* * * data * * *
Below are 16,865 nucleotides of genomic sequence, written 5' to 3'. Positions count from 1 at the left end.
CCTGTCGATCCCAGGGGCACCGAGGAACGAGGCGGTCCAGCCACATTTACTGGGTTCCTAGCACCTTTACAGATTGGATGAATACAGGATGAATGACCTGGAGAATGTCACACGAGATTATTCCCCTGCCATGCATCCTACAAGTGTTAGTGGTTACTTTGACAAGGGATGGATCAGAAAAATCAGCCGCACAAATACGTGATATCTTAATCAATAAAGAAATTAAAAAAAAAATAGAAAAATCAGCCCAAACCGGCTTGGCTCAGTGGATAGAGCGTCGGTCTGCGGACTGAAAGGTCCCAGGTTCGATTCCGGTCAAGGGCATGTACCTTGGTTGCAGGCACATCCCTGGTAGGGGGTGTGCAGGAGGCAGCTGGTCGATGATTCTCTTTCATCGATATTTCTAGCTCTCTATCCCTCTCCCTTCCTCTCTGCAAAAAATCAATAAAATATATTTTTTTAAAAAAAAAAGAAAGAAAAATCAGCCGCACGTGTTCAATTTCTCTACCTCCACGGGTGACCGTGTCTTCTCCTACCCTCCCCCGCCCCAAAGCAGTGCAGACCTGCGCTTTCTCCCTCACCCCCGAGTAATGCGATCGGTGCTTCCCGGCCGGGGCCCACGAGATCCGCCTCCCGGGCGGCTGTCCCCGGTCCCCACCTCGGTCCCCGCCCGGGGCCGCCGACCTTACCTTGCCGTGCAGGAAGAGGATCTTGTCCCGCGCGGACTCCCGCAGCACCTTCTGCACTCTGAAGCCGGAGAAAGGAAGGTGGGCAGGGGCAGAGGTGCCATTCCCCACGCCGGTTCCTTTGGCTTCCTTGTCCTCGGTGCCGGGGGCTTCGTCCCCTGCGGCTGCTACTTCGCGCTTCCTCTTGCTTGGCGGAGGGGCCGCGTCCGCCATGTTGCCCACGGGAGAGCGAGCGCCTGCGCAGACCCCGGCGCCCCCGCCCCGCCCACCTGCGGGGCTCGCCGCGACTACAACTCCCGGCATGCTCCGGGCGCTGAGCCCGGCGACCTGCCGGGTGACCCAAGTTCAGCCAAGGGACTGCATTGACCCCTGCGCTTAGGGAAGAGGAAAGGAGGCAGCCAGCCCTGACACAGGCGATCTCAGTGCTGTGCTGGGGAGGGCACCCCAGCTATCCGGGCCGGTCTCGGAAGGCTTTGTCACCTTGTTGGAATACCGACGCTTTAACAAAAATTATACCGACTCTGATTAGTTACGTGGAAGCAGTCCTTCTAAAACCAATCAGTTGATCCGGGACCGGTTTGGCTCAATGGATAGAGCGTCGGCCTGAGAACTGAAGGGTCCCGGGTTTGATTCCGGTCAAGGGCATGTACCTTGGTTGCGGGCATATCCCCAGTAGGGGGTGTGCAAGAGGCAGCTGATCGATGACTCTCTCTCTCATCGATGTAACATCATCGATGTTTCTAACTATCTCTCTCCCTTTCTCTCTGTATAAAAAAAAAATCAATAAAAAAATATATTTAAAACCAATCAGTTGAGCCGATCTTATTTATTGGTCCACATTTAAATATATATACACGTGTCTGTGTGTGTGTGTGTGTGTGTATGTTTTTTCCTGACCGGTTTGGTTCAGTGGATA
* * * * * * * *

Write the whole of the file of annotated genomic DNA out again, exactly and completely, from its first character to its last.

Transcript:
Below are 16,865 nucleotides of genomic sequence, written 5' to 3'. Positions count from 1 at the left end.
CCTGTCGATCCCAGGGGCACCGAGGAACGAGGCGGTCCAGCCACATTTACTGGGTTCCTAGCACCTTTACAGATTGGATGAATACAGGATGAATGACCTGGAGAATGTCACACGAGATTATTCCCCTGCCATGCATCCTACAAGTGTTAGTGGTTACTTTGACAAGGGATGGATCAGAAAAATCAGCCGCACAAATACGTGATATCTTAATCAATAAAGAAATTAAAAAAAAAATAGAAAAATCAGCCCAAACCGGCTTGGCTCAGTGGATAGAGCGTCGGTCTGCGGACTGAAAGGTCCCAGGTTCGATTCCGGTCAAGGGCATGTACCTTGGTTGCAGGCACATCCCTGGTAGGGGGTGTGCAGGAGGCAGCTGGTCGATGATTCTCTTTCATCGATATTTCTAGCTCTCTATCCCTCTCCCTTCCTCTCTGCAAAAAATCAATAAAATATATTTTTTTAAAAAAAAAAGAAAGAAAAATCAGCCGCACGTGTTCAATTTCTCTACCTCCACGGGTGACCGTGTCTTCTCCTACCCTCCCCCGCCCCAAAGCAGTGCAGACCTGCGCTTTCTCCCTCACCCCCGAGTAATGCGATCGGTGCTTCCCGGCCGGGGCCCACGAGATCCGCCTCCCGGGCGGCTGTCCCCGGTCCCCACCTCGGTCCCCGCCCGGGGCCGCCGACCTTACCTTGCCGTGCAGGAAGAGGATCTTGTCCCGCGCGGACTCCCGCAGCACCTTCTGCACTCTGAAGCCGGAGAAAGGAAGGTGGGCAGGGGCAGAGGTGCCATTCCCCACGCCGGTTCCTTTGGCTTCCTTGTCCTCGGTGCCGGGGGCTTCGTCCCCTGCGGCTGCTACTTCGCGCTTCCTCTTGCTTGGCGGAGGGGCCGCGTCCGCCATGTTGCCCACGGGAGAGCGAGCGCCTGCGCAGACCCCGGCGCCCCCGCCCCGCCCACCTGCGGGGCTCGCCGCGACTACAACTCCCGGCATGCTCCGGGCGCTGAGCCCGGCGACCTGCCGGGTGACCCAAGTTCAGCCAAGGGACTGCATTGACCCCTGCGCTTAGGGAAGAGGAAAGGAGGCAGCCAGCCCTGACACAGGCGATCTCAGTGCTGTGCTGGGGAGGGCACCCCAGCTATCCGGGCCGGTCTCGGAAGGCTTTGTCACCTTGTTGGAATACCGACGCTTTAACAAAAATTATACCGACTCTGATTAGTTACGTGGAAGCAGTCCTTCTAAAACCAATCAGTTGATCCGGGACCGGTTTGGCTCAATGGATAGAGCGTCGGCCTGAGAACTGAAGGGTCCCGGGTTTGATTCCGGTCAAGGGCATGTACCTTGGTTGCGGGCATATCCCCAGTAGGGGGTGTGCAAGAGGCAGCTGATCGATGACTCTCTCTCTCATCGATGTAACATCATCGATGTTTCTAACTATCTCTCTCCCTTTCTCTCTGTATAAAAAAAAAATCAATAAAAAAATATATTTAAAACCAATCAGTTGAGCCGATCTTATTTATTGGTCCACATTTAAATATATATACACGTGTCTGTGTGTGTGTGTGTGTGTGTATGTTTTTTCCTGACCGGTTTGGTTCAGTGGATA